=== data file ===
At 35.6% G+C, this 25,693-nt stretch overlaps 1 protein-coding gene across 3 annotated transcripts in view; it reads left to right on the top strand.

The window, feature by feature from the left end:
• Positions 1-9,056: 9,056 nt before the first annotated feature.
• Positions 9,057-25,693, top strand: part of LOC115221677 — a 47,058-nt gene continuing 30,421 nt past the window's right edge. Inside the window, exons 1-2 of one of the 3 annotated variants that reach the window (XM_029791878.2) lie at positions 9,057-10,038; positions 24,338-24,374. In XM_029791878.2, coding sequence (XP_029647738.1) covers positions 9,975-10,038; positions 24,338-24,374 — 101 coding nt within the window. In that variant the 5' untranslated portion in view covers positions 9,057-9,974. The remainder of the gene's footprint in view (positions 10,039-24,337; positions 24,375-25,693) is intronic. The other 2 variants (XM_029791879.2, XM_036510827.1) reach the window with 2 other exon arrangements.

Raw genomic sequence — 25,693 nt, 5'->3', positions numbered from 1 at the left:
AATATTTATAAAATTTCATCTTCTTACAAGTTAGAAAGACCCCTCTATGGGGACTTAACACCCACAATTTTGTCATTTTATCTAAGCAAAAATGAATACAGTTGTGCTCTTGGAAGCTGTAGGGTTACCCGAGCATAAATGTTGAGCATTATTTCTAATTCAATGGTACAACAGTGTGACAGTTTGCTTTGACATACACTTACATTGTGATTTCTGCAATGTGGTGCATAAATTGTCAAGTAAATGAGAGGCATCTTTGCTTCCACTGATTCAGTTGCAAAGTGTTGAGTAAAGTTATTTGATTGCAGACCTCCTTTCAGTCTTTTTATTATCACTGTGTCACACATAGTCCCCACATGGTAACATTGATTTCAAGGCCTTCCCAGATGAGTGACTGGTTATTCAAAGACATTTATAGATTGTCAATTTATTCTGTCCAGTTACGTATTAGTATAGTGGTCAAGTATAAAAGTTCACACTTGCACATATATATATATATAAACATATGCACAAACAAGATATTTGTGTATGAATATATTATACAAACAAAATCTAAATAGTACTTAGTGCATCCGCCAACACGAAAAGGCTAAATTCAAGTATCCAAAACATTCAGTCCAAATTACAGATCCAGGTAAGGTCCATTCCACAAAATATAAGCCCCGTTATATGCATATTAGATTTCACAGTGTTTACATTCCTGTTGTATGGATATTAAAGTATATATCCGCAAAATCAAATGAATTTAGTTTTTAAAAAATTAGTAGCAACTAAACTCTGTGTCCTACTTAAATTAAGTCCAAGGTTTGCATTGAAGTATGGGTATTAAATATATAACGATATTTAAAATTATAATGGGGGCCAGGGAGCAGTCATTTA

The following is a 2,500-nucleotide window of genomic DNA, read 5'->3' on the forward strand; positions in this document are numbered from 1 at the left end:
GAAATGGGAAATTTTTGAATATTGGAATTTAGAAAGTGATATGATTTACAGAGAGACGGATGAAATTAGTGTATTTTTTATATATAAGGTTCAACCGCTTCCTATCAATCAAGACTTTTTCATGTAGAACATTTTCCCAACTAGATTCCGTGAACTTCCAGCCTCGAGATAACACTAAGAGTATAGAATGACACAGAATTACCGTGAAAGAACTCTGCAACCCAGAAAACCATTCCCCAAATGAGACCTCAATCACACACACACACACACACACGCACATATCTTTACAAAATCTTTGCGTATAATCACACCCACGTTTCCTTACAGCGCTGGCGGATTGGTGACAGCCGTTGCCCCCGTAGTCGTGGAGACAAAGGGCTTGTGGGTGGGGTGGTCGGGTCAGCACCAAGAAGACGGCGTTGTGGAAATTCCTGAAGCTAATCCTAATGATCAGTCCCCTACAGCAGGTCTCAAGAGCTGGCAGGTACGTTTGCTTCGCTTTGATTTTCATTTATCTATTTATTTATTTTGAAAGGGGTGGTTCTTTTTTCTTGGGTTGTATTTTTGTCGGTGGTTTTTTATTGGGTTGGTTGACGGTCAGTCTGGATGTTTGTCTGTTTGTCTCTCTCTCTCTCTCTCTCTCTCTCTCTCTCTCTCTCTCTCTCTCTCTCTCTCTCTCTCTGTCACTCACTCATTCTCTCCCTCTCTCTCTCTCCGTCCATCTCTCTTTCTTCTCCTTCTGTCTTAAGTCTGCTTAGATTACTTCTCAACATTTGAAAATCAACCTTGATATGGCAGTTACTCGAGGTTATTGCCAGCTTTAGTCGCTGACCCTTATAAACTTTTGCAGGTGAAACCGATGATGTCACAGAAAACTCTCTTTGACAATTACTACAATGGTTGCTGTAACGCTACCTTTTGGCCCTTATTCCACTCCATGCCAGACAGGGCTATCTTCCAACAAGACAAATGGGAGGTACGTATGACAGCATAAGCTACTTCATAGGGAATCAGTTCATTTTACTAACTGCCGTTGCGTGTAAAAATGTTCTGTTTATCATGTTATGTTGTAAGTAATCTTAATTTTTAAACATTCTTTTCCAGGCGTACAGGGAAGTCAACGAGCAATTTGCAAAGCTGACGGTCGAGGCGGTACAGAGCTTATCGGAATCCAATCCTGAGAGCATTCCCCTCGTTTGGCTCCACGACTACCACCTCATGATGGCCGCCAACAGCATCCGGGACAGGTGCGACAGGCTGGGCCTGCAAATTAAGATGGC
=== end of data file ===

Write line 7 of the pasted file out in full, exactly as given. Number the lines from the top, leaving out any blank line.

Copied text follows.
The following is a 2,500-nucleotide window of genomic DNA, read 5'->3' on the forward strand; positions in this document are numbered from 1 at the left end: